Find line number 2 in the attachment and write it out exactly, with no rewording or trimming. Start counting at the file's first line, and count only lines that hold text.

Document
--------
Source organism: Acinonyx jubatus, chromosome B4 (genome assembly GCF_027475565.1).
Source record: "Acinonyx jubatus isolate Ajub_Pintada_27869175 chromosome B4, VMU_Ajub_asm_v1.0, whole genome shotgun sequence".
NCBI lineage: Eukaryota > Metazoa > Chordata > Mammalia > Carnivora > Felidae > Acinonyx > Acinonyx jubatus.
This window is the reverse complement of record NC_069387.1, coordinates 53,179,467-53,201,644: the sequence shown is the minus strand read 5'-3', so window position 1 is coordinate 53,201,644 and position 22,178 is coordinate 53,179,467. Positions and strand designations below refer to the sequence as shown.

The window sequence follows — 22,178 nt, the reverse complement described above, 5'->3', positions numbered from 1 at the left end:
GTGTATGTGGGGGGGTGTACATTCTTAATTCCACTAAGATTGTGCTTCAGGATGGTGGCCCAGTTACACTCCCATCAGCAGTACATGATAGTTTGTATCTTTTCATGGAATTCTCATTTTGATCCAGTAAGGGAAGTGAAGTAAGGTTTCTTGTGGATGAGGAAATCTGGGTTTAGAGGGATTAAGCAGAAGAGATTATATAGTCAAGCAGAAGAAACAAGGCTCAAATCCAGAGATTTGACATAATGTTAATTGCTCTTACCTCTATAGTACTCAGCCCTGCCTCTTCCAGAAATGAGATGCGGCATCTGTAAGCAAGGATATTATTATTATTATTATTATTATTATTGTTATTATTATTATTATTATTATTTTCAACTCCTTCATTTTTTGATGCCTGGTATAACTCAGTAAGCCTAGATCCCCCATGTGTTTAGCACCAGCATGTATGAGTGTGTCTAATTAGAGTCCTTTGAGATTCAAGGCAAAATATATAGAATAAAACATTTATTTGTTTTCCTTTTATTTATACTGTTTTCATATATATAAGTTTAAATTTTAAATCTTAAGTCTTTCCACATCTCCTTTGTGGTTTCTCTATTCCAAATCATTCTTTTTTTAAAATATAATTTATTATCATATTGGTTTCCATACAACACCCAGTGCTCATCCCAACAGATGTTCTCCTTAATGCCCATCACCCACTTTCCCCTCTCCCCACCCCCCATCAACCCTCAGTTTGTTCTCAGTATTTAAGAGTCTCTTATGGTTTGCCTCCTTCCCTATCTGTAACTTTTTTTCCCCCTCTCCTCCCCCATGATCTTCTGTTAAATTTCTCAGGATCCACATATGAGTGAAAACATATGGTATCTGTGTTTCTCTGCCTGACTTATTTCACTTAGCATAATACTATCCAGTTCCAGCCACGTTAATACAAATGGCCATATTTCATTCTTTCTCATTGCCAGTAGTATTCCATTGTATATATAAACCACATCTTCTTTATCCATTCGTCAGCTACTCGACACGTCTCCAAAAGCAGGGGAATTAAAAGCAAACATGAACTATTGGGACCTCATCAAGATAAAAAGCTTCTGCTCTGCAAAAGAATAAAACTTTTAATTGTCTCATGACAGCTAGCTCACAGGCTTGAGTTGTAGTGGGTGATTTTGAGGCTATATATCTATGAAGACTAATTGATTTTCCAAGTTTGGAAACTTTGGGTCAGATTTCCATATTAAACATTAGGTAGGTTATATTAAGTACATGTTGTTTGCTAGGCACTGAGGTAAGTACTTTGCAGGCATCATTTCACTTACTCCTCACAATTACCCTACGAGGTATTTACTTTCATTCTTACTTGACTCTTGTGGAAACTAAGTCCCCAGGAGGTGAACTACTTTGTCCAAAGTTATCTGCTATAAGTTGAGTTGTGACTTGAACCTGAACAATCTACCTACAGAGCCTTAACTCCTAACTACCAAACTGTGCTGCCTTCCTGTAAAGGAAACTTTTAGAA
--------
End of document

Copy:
Source record: "Acinonyx jubatus isolate Ajub_Pintada_27869175 chromosome B4, VMU_Ajub_asm_v1.0, whole genome shotgun sequence".